Mooring Buoys

What is a mooring buoy? What colors are on a mooring buoy?What is a mooring buoy? What colors are on a mooring buoy?

Used by boaters to secure their vessels, mooring buoys are often used in place of traditional anchors so as not to damage fragile marine ecosystems or seabeds. Additionally, mooring buoys help give boaters a visual guide when docking alongside others, minimizing the possibility of collisions. By way of heavyweight chains or ropes, a sinker is attached to the buoy and placed on the seabed, keeping the vessel in one place. While you may occasionally come across an all white mooring buoy, they are typically white with a blue horizontal band.

Regulatory Buoys

What is a regulatory buoy?What is a regulatory buoy?

Like road signs on the highway, regulatory buoys communicate rules and alert boaters to hazards ahead. These buoys are a critical maritime tool that keep people safe while navigating open water. Often, regulatory buoys are white with orange stripes or symbols and display a cautionary message for boaters. You might see these inland waters obstruction markers indicate things like no wake zones, no swimming, PWC areas, speed limits and more. Sometimes, these markers will have flashing lights to draw extra attention.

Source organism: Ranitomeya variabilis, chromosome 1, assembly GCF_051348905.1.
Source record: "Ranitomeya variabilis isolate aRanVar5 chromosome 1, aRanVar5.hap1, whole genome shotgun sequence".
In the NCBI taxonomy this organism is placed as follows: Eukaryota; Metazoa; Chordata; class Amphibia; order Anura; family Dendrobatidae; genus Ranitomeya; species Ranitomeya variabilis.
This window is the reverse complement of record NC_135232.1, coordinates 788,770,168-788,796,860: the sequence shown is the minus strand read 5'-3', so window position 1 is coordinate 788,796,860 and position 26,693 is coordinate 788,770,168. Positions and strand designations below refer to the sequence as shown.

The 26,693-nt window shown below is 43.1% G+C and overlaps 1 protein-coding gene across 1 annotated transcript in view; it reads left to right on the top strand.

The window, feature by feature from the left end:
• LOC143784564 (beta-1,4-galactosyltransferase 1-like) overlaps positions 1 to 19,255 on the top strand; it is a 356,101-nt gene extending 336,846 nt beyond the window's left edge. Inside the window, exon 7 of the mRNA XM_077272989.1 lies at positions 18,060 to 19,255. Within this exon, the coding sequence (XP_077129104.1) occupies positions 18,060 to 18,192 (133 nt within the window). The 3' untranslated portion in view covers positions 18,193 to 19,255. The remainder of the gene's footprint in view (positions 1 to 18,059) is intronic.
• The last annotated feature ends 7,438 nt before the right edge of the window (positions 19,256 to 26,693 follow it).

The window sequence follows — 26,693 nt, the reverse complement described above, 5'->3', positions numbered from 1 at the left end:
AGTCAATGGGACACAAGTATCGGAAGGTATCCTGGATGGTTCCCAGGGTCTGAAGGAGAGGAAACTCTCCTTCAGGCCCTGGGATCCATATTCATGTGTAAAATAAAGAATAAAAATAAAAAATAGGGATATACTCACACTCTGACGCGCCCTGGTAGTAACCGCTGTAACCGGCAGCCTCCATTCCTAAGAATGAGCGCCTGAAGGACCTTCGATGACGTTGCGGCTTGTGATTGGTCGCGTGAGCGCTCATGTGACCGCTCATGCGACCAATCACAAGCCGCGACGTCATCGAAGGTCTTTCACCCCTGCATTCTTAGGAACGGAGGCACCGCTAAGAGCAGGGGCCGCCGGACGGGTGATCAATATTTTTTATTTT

Commercial & Low-Drag Buoys

What is a low-drag buoy?What is a low-drag buoy?

Specially designed for the commercial fishing industry, low-drag buoys make the retrieval of crab pots faster and safer. Low-drag buoys ease the strain on both the crew and gear, a much needed advantage in what is commonly considered the most dangerous job in the world. Commercial and low-drag buoy's colors can vary, with red and green buoy markers and yellow buoys being the most common.

Meteorological Buoys

What is a weather buoy?What is a weather buoy?

Commonly found in oceans and lakes, these high-tech buoys measure and monitor things such as air temperature, wind speed and direction, wave height and more. The buoys then transmit the data collected to satellites for real time data analysis. Typically, meteorological aids are either orange or red and white vertical buoys.